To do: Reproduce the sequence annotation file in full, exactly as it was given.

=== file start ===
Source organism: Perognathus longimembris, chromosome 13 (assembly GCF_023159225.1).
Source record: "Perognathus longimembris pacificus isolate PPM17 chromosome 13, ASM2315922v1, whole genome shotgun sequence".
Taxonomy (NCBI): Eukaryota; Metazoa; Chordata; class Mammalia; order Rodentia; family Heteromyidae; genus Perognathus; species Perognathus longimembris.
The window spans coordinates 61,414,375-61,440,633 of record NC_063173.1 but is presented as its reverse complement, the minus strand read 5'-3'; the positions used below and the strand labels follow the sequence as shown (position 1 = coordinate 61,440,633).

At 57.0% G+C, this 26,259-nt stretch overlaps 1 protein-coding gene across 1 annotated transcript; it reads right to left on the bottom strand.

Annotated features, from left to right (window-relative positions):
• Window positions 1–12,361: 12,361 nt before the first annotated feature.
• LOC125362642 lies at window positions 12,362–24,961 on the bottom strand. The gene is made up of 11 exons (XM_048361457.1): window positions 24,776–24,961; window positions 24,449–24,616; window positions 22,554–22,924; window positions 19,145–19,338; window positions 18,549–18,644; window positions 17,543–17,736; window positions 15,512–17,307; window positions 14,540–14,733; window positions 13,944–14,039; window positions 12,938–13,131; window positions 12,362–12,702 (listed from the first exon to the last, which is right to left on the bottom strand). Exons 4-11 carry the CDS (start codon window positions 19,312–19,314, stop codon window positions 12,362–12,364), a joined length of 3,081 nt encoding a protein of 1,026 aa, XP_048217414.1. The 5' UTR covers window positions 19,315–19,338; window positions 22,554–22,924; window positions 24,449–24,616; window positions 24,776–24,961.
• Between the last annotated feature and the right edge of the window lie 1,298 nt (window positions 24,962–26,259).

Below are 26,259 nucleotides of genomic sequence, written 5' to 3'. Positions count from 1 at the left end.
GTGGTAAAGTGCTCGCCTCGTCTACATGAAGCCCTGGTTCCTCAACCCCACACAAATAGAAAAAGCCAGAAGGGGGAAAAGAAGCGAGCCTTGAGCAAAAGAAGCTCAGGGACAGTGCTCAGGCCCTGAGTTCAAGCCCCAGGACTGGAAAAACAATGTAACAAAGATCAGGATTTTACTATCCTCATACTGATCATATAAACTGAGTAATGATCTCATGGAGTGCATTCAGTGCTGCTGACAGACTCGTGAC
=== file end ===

Source organism: Perognathus longimembris, chromosome 13 (assembly GCF_023159225.1).
Source record: "Perognathus longimembris pacificus isolate PPM17 chromosome 13, ASM2315922v1, whole genome shotgun sequence".
Taxonomy (NCBI): Eukaryota; Metazoa; Chordata; class Mammalia; order Rodentia; family Heteromyidae; genus Perognathus; species Perognathus longimembris.
The window spans coordinates 61,414,375-61,440,633 of record NC_063173.1 but is presented as its reverse complement, the minus strand read 5'-3'; the positions used below and the strand labels follow the sequence as shown (position 1 = coordinate 61,440,633).

At 57.0% G+C, this 26,259-nt stretch overlaps 1 protein-coding gene across 1 annotated transcript; it reads right to left on the bottom strand.

Annotated features, from left to right (window-relative positions):
• Window positions 1–12,361: 12,361 nt before the first annotated feature.
• LOC125362642 lies at window positions 12,362–24,961 on the bottom strand. The gene is made up of 11 exons (XM_048361457.1): window positions 24,776–24,961; window positions 24,449–24,616; window positions 22,554–22,924; window positions 19,145–19,338; window positions 18,549–18,644; window positions 17,543–17,736; window positions 15,512–17,307; window positions 14,540–14,733; window positions 13,944–14,039; window positions 12,938–13,131; window positions 12,362–12,702 (listed from the first exon to the last, which is right to left on the bottom strand). Exons 4-11 carry the CDS (start codon window positions 19,312–19,314, stop codon window positions 12,362–12,364), a joined length of 3,081 nt encoding a protein of 1,026 aa, XP_048217414.1. The 5' UTR covers window positions 19,315–19,338; window positions 22,554–22,924; window positions 24,449–24,616; window positions 24,776–24,961.
• Between the last annotated feature and the right edge of the window lie 1,298 nt (window positions 24,962–26,259).

Below are 26,259 nucleotides of genomic sequence, written 5' to 3'. Positions count from 1 at the left end.
GTGGTAAAGTGCTCGCCTCGTCTACATGAAGCCCTGGTTCCTCAACCCCACACAAATAGAAAAAGCCAGAAGGGGGAAAAGAAGCGAGCCTTGAGCAAAAGAAGCTCAGGGACAGTGCTCAGGCCCTGAGTTCAAGCCCCAGGACTGGAAAAACAATGTAACAAAGATCAGGATTTTACTATCCTCATACTGATCATATAAACTGAGTAATGATCTCATGGAGTGCATTCAGTGCTGCTGACAGACTCGTGAC